The situation was complicated by the fact that there were only two people on the Strata Committee – me, and one other owner who was determined to obstruct repairs being carried out.

              This is the sequence of events for me:

              1. A resolution for certain repairs was submitted at two general meetings, which resolutions were both defeated.
              2. I emailed the then strata manager setting out the issues and the dysfunctional nature of both the Strata Committee and the Owners Corporation, to which the strata manager could not offer a viable solution.
              3. I engaged a strata lawyer to advise the Owners Corporation of its obligations under the Act, requesting a general meeting to authorise repairs and to avoid the matter being determined by the Tribunal.
              4. The strata lawyer recommended I make application to the Tribunal at the same time, setting out the issues in dispute and providing photos.
              5. Fair Trading scheduled a mediation which resulted in a mediation agreement. The agreement provided for the engagement of a structural engineer, the selection of a licensed builder, and the raising of special levies to fund the remedial work.
              6. The then strata manager changed his mind about seeking a new strata management agreement, and the Owners Corporation engaged a new strata manager who happens to have building experience with remedial work.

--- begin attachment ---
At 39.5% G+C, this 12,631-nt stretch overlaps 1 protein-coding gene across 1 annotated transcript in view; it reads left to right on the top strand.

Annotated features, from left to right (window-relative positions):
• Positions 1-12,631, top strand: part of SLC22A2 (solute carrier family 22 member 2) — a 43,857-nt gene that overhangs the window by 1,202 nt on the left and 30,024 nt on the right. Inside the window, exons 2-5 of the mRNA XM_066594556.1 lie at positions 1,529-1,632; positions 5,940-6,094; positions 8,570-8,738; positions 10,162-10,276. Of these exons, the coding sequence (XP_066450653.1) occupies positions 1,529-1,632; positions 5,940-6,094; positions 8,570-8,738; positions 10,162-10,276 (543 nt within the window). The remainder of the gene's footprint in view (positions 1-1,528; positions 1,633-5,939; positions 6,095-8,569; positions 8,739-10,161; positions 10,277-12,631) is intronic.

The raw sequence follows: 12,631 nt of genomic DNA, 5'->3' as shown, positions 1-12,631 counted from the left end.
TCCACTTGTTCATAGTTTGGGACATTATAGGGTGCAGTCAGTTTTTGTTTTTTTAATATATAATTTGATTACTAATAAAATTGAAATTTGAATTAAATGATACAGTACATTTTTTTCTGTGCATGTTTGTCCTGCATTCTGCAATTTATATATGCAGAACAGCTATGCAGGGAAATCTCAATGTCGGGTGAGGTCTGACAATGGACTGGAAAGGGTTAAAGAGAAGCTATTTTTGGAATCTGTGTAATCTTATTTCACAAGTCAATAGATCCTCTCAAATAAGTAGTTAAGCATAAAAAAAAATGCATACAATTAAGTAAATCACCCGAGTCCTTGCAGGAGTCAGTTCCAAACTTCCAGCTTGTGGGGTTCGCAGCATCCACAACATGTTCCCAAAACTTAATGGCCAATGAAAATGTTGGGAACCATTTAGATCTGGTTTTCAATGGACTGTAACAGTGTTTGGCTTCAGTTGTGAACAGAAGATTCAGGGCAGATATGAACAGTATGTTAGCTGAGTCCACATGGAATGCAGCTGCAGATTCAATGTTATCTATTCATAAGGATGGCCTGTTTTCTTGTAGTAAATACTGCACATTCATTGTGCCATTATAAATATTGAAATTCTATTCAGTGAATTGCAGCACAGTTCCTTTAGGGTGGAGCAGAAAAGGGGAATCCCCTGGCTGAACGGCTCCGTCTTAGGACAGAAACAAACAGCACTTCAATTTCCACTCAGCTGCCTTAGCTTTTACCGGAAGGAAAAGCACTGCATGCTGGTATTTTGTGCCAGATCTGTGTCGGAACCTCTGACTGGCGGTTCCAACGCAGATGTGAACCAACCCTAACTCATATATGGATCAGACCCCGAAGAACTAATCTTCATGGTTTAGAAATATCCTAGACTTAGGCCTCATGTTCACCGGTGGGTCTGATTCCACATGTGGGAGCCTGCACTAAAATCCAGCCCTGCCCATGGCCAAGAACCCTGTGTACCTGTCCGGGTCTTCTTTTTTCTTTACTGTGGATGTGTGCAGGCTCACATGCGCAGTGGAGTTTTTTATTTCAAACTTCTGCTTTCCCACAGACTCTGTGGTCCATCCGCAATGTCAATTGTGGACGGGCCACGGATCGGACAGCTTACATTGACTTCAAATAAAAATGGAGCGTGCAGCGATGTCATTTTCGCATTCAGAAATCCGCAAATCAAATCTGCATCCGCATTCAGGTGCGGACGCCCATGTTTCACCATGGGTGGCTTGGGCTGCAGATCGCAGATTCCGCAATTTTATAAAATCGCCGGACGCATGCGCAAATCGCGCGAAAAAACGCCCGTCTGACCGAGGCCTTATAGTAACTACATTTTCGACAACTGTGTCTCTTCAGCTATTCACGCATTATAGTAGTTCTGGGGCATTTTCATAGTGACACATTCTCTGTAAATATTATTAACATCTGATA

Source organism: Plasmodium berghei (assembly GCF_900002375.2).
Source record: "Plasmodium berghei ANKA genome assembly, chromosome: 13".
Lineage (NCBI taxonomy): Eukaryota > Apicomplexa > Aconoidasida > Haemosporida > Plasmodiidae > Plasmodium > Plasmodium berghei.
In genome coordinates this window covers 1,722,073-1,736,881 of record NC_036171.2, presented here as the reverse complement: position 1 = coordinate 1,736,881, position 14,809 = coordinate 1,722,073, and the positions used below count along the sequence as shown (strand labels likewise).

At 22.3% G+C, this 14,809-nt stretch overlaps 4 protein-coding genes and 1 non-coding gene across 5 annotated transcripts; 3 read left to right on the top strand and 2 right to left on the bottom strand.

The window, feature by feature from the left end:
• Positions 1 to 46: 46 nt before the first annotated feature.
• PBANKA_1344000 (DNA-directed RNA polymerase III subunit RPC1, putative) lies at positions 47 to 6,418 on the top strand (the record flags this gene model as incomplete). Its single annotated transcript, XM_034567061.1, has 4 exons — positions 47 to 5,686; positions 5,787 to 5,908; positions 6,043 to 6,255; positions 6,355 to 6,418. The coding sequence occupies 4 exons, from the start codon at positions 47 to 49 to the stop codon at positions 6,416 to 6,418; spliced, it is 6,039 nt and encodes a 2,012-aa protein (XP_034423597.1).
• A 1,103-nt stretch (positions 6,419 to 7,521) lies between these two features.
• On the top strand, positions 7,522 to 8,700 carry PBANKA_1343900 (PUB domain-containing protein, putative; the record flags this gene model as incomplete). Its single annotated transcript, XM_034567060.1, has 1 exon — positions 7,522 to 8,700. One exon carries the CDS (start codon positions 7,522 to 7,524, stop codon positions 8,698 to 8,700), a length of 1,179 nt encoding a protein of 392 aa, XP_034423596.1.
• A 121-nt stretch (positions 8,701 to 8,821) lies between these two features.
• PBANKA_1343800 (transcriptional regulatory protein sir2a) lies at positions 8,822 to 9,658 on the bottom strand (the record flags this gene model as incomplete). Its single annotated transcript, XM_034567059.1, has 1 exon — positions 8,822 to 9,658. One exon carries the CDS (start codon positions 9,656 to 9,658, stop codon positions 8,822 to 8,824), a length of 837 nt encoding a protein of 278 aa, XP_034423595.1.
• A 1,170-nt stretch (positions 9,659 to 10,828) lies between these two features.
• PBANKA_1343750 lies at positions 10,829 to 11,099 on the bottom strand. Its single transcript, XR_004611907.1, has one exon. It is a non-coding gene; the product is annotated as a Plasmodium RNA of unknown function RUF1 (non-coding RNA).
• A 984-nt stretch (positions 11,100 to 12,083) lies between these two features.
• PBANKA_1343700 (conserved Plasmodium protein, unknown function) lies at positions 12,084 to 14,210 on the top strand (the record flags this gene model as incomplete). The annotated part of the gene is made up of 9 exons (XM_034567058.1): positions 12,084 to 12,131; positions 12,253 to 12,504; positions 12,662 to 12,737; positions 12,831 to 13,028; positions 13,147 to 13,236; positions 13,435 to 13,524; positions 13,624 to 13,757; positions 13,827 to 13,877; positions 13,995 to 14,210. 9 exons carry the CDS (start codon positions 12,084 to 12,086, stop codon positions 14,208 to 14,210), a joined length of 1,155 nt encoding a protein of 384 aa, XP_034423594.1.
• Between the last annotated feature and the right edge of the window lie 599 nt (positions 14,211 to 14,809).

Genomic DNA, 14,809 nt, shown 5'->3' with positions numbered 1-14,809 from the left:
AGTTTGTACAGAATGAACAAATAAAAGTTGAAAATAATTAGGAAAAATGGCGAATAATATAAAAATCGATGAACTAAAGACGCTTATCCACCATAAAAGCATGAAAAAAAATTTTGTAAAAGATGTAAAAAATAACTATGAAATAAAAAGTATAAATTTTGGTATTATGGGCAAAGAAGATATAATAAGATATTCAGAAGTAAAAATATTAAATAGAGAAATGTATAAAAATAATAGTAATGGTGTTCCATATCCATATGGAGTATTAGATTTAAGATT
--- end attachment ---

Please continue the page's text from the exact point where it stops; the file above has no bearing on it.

7. A contract was signed with a licensed builder and special levies raised.

              This has been a drawn-out process, however, the remedial work should be carried out in the next few months.

              The lessons from this experience are:

              1. Give the Owners Corporation written notice of the issues and allow the Owners Corporation the opportunity to call meetings, raise levies and carry-out the work.
              2. If that approach fails, make application to the Tribunal through Fair Trading, setting out the issues, including photos.
              3. Fair Trading is likely to be extremely helpful in the process, as they were in my case.
              4. An experienced and competent strata manager is a major bonus in achieving an outcome.

              Good luck to the original poster.

              #72662
              unit troubles
              Flatchatter
              Chat-starter

                First, my heartfelt apologies for not responding to posts. I was not receiving notifications of your responses even though the box was ticked !

                Secondly, I wasn’t expecting such detailed replies and suggestions. Many, many thanks for taking the time to do this. Life is so busy.

                All of this is a steep learning curve for me, so I will go over the provided information with diligence and hopefully come out the other end with positive outcomes.

                Who knew this was sooooo complicated !  Thankyou, thankyou 🙂